In 1869, Johann Friedrich Gustav Umlauff (1833-1889) founded “J. F. G. Umlauff” as a natural history store on the Reeperbahn in Hamburg. In the years leading up that, through his family connections to →Carl Hagenbeck (1844-1913) he had received dead animals from the zoo for taxidermy and →ethnographic items from →human zoos. He supplemented the items with random objects purchased from ships and sold them as “curiosities from overseas”. From the 1870s onwards, he requested specific objects from outbound seafarers, captains, traders, collectors and scientists. He also established business relationships with merchants, shipping and trading companies that had contacts in other countries and/or were involved in colonial trade or operated in the colonies. In addition, he sought contact with numerous German natural scientists, anthropologists and ethnologists to exchange objects, knowledge and information and imbue himself with an air of academic pride. Almost all museums of natural history and ethnology in Germany with historic holdings have objects that can be traced back to Umlauff. His goods were exhibited in his business premises, which he even briefly referred to as the “Umlauff Museum”.
After his death in 1889, the business was taken over by his sons: Johannes Umlauff (1874-1951) focused on the zoological part, while Heinrich Umlauff (1868-1925) specialized in ethnographic items and subsequently became known for his “ethnographic figures”; these were life-sized puppets that were inspired by real people but were just caricatures exhibited alongside objects in museum dioramas as nameless stereotypes. He also decorated film sets in the Weimar Republic. The Umlauff company was only closed down in 1974. (SF)
- Cultural goods and collections from colonial contexts
These are →cultural assets that were displaced as a result of war and classified as missing after the Second World War, but which later turned up in other collections. This was due to the fact that the largest return operation of cultural assets displaced as a result of war was carried out from the Soviet Union to the GDR in 1958, with 1.5 million works of art being transferred under great pressure of time, thereby resulting in erroneous allocations. Once the provenance has been clarified, these unclaimed items can be identified and returned to their original collections. (MO)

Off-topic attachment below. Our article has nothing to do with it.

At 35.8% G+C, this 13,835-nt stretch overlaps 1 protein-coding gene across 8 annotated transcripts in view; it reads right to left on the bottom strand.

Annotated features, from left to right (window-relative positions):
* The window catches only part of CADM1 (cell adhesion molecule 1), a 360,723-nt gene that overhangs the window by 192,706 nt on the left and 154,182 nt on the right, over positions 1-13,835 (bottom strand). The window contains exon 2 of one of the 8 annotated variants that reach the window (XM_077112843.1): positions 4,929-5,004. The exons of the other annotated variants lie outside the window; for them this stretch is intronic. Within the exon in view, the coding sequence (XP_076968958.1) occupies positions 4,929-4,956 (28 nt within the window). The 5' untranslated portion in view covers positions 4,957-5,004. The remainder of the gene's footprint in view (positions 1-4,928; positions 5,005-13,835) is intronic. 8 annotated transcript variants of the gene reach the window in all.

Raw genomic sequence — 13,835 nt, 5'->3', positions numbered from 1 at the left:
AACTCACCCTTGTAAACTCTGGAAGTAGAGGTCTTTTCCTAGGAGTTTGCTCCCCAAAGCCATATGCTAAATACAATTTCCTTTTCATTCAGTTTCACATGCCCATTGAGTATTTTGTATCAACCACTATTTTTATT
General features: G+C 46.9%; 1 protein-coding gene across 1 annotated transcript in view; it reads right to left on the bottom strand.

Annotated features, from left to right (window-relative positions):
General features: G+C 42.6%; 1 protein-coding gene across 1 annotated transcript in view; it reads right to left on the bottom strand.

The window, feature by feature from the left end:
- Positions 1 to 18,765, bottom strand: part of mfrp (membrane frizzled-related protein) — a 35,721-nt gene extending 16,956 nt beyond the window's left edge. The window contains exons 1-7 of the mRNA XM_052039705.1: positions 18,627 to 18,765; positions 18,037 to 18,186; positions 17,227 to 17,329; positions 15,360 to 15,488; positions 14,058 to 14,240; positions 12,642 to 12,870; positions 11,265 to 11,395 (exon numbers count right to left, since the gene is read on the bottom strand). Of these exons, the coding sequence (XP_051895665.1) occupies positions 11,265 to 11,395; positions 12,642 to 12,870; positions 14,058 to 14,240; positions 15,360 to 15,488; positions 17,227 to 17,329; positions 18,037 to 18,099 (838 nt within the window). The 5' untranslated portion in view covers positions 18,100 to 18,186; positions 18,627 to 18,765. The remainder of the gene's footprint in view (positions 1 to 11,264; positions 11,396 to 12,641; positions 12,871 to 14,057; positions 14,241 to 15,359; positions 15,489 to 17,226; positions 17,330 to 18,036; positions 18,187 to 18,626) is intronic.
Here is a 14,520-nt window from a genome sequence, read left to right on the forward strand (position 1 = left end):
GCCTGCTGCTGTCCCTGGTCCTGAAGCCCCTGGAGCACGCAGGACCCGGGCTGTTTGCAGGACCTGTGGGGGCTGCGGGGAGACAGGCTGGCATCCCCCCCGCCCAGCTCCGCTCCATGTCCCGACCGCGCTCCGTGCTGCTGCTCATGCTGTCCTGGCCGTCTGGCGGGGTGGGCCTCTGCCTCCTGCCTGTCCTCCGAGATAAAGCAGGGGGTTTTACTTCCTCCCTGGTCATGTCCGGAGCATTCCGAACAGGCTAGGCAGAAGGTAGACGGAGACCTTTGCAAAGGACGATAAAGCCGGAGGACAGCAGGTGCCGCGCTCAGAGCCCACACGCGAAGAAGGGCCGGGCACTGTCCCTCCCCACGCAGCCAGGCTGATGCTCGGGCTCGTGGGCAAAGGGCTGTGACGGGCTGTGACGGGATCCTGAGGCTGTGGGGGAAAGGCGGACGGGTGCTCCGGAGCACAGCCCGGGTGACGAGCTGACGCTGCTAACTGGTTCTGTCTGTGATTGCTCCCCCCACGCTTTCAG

- Cultural goods displaced as a result of war
This generally refers to the right to use someone else’s property without modifying it. All maintenance costs are borne by the usufructuary. With regard to the confiscation of cultural property in the former GDR, however, the term "usufruct" specifically refers to the fact that, in 1994, public collections were granted the right to use objects that had been confiscated during the →land reform and were subject to restitution claims.
The →Entschädigungs- und Ausgleichsleistungsgesetz (Compensation and Equalisation Payments Act, EALG) stipulated that any movable private assets that had been confiscated between 1945 and 1949 were to be restituted, provided they were still in existence and the relevant restitution claim was filed with the Federal Office or (Regional) Offices for the Settlement of Unresolved Property Issues (BARoV, LARoV or ARoV). However, museum items regarded as special works of cultural heritage could be reserved for a period of 20 years for the benefit of the public and research institutions, but above all for the mutual regulation of future use. The usufructuary rights did not apply to objects that had not been exhibited for more than two years.
Ever since the usufructuary periods expired on 31 November 2014, museums have only been able to use such third-party holdings with the express consent of their lawful owners. (MD)
- Confiscation of cultural goods in the Soviet Occupation Zone and the GDR
Hellmut Seemann: Restitution – Nur Last oder auch Lust der Wiedervereinigung? Ein kritischer Erfahrungsbericht aus der Klassik Stiftung Weimar, in: Dirk Blübaum (Hg.): Museumsgut und Eigentumsfragen. Die Nachkriegszeit und ihre heutige Relevanz in der Rechtspraxis der Museen in den neuen Bundesländern, Halle 2012, S. 15-25.
Attention, this is a problematic term from contemporary historical linguistic usage. The current use of this term is inappropriate or only common in the scientific context with appropriate labeling. Such terms can be discriminatory, euphemistic, ideologically tinged neologisms and/or ideologically motivated neologisms.
While the original term ("Verwertung") is generally used in the German language to refer to the sale (or processing) of goods, it was re-coined as part of the confiscation of cultural property in Nazi Germany to refer to the profitable sale of Jewish assets. The victims had to cover the administrative costs associated with their own disenfranchisement, repression and destruction. In this context, "utilization" should therefore be seen as a euphemistic neologism introduced as part of the Nazi propaganda. (SL)
- Cultural goods confiscated as a result of Nazi persecution